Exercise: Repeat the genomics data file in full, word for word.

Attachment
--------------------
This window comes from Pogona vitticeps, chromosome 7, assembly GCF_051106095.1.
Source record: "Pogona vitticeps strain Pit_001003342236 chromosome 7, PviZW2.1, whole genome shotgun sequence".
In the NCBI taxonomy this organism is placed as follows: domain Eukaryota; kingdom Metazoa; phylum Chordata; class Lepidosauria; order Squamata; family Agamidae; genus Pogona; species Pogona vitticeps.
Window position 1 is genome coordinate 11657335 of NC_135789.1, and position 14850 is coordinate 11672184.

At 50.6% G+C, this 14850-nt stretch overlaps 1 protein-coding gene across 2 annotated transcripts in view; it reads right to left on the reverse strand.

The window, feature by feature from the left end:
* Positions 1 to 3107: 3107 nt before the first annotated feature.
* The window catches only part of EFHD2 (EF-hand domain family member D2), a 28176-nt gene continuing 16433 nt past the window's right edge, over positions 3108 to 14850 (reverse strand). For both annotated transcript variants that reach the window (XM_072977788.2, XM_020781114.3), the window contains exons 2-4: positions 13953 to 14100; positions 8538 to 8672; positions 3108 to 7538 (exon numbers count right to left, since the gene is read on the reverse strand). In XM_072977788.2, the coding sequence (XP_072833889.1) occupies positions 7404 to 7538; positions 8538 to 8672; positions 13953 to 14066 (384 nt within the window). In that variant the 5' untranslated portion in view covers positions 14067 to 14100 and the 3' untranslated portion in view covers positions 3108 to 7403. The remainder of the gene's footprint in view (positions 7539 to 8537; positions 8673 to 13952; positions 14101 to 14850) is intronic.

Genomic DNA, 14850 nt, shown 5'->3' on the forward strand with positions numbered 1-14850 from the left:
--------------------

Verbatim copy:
This window comes from Pogona vitticeps, chromosome 7, assembly GCF_051106095.1.
Source record: "Pogona vitticeps strain Pit_001003342236 chromosome 7, PviZW2.1, whole genome shotgun sequence".
In the NCBI taxonomy this organism is placed as follows: domain Eukaryota; kingdom Metazoa; phylum Chordata; class Lepidosauria; order Squamata; family Agamidae; genus Pogona; species Pogona vitticeps.
Window position 1 is genome coordinate 11657335 of NC_135789.1, and position 14850 is coordinate 11672184.

At 50.6% G+C, this 14850-nt stretch overlaps 1 protein-coding gene across 2 annotated transcripts in view; it reads right to left on the reverse strand.

The window, feature by feature from the left end:
* Positions 1 to 3107: 3107 nt before the first annotated feature.
* The window catches only part of EFHD2 (EF-hand domain family member D2), a 28176-nt gene continuing 16433 nt past the window's right edge, over positions 3108 to 14850 (reverse strand). For both annotated transcript variants that reach the window (XM_072977788.2, XM_020781114.3), the window contains exons 2-4: positions 13953 to 14100; positions 8538 to 8672; positions 3108 to 7538 (exon numbers count right to left, since the gene is read on the reverse strand). In XM_072977788.2, the coding sequence (XP_072833889.1) occupies positions 7404 to 7538; positions 8538 to 8672; positions 13953 to 14066 (384 nt within the window). In that variant the 5' untranslated portion in view covers positions 14067 to 14100 and the 3' untranslated portion in view covers positions 3108 to 7403. The remainder of the gene's footprint in view (positions 7539 to 8537; positions 8673 to 13952; positions 14101 to 14850) is intronic.

Genomic DNA, 14850 nt, shown 5'->3' on the forward strand with positions numbered 1-14850 from the left: